Freedom of speech is a cornerstone of a democratic society. Limitations to it should be carefully considered - in the end, a society has to stand or fall on the strengths of its people, not on what they are allowed or forbidden to say. Plus, there is the problem of who decides what is hate speech. Why is ridiculing some minorities considered hate speech, yet ridiculing rednecks and hillbillies considered acceptable... even funny?
Hate speech should not be forbidden. It should be broadcast in public, for all to judge and see as originating from stupidity and spite. Forbidding a thought from being spoken will not stop the thought. Only exposing hate thoughts in public and discrediting them with fact, will we eliminate them.
That is what happened with a racial epithet from years past: 'chinaman'. Once used to convey the same inferior, subhuman connotations of racial epithets we fear as hate speech, that term has expired not out of fear, but because Asians have proven it utterly wrong. You'd have to be a complete moron to consider Asians inferior to anyone else today.
What a pity all racial epithets can't simply expire and disappear, like 'chinaman'. Their negative meaning is equally as stupid.
Identity politics is a different matter. It may well be an offshoot of our information age, an attempt to distill down information overload into a simple, easy to understand label.
Identity politics do fit in nicely with the current habit of seeking reinforcement rather than perspective. In the US, the two most popular 'news agencies' both have a distinct political slant. Reinforcement, not perspective, on the part of a lot of people.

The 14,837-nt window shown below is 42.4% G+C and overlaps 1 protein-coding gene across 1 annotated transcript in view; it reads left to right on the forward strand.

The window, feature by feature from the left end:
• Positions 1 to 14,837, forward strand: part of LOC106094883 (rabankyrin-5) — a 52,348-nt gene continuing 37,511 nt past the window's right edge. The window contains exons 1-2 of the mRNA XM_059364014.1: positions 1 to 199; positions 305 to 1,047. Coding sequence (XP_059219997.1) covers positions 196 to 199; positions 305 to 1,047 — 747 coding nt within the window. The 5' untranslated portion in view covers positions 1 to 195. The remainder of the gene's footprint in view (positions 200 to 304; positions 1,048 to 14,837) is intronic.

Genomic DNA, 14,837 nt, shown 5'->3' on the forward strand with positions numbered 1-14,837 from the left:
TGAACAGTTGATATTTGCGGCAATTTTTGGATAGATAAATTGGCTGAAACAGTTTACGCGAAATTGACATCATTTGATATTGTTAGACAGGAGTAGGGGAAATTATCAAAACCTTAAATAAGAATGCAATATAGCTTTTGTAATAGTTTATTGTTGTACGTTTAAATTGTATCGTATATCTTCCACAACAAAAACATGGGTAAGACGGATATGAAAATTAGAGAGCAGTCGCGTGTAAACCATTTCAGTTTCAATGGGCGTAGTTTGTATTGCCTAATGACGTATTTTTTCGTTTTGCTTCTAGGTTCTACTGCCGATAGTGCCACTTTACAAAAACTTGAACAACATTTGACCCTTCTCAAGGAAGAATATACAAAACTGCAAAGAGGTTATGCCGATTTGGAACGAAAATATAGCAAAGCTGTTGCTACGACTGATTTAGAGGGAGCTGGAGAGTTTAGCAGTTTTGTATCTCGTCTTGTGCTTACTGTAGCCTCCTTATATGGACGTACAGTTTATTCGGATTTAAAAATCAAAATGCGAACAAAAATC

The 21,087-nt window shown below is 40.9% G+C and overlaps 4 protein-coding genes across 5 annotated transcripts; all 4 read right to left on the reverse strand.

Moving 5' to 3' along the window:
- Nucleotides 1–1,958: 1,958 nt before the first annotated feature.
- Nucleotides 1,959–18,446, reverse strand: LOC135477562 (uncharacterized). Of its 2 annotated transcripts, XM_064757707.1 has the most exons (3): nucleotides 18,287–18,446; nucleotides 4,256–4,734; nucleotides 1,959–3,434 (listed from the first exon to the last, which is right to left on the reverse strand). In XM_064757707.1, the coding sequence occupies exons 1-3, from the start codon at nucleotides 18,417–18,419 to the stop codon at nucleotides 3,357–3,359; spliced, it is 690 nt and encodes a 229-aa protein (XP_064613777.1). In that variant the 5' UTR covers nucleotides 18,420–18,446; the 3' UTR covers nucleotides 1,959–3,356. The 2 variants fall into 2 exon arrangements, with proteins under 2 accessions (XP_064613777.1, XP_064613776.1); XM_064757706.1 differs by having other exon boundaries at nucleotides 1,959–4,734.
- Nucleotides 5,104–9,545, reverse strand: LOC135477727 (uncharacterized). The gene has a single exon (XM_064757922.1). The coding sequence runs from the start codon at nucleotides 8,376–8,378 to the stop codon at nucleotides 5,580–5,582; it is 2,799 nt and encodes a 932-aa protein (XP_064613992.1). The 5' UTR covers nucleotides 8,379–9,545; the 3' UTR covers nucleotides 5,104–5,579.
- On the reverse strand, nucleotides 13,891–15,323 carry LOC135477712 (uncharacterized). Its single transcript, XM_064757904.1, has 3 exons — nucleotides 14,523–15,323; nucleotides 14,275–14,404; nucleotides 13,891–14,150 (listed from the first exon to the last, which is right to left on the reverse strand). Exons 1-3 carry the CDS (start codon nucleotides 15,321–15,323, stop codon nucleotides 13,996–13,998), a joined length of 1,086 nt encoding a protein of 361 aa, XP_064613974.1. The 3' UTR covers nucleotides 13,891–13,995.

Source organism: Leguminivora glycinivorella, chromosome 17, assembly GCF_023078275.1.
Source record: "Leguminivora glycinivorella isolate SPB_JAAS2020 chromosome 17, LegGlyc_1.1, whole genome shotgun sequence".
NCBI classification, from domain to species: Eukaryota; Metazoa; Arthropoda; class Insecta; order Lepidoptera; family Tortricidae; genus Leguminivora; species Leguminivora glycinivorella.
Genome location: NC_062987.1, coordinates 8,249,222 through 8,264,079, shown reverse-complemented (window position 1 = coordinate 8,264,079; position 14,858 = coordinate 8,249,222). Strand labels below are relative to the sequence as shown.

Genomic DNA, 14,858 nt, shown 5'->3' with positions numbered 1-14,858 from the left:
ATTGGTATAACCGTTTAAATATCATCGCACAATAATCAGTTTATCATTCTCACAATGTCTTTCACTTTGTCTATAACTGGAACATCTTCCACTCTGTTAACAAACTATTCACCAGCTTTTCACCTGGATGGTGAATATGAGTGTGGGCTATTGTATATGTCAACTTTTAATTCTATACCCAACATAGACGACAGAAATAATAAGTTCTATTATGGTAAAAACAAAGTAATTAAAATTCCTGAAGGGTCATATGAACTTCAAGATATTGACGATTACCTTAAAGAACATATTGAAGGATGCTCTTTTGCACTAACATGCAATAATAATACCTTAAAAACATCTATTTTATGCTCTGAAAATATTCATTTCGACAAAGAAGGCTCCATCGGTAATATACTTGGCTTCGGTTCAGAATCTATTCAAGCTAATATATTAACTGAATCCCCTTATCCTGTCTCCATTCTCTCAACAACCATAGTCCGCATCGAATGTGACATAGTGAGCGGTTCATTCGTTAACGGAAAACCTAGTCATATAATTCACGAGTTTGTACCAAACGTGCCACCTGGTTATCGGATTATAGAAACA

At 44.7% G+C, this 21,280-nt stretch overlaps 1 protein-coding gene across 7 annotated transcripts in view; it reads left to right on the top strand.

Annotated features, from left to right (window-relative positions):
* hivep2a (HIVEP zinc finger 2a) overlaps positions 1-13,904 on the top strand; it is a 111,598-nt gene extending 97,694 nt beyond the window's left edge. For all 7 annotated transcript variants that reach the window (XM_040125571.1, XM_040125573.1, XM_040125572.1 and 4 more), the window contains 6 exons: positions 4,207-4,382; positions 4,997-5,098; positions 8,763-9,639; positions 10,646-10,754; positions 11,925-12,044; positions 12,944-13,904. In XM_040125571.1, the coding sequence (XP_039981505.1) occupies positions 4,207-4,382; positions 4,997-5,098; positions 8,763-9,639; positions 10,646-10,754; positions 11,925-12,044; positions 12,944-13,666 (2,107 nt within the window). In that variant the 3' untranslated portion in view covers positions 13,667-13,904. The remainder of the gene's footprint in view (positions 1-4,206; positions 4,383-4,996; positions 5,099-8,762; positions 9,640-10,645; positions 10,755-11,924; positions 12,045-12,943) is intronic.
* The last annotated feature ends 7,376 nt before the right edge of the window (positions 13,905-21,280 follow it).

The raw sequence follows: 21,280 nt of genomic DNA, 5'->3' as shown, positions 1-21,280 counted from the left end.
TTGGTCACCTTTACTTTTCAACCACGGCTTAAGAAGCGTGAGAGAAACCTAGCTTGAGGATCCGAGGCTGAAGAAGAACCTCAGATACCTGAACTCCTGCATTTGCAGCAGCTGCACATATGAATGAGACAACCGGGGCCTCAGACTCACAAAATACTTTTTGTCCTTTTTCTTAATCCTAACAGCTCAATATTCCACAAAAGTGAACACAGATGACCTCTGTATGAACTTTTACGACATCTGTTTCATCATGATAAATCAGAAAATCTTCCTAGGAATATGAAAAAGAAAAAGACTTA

We as a society are surrounding ourselves with 'yes-men' (or yes-women) by doing this... only what we want to hear. Identity politics may be a natural extension of this seeking reinforcement instead of perspective, wrapped up in a word or phrase. Makes it easy to disregard contradictory indicators. Just use the identity, don't look at how it came to be.
How does identity politics conflict with freedom of speech? It doesn't. One is free to slap a convenient label on anyone to categorize them. It is up to the individual to decide if the label is accurate, or to simply accept a convenient label rather than look into the situation themselves. Again, that depends upon whether one is seeking reinforcement or truth.
One can easily demonize a group for being 'racist' or 'evil' today with cherry picked identity labels designed to convey that image, and ignore the fact that these labels have been constructed with the same narrow, bigoted mindset that was once used to label minority ethnic groups. In both cases, the bigotry arises from a group of people seeing only what they want to see, and wrapping that up in a catchy phrase.
Thus, the righteous who embrace those identity politics labels to demonize all who disagree with them, are not measurably different from the racists of decades past. For sure, their methods and closed mindset are the same. Only the target of their ire has changed.
Now, there's a dichotomy.
It all comes back to the individual. If you just seek reinforcement for a preconceived idea, you can find it - served up to you in convenient labels, with lots of profitable click-ads surrounding it. Whatever your inclination, there's a 'news source' for it, and a host of convenient labels to slap on whomever disagrees with it.
If you are seeking what really is, even if it contradicts what you currently believe (as it often will), you have your work cut out for you.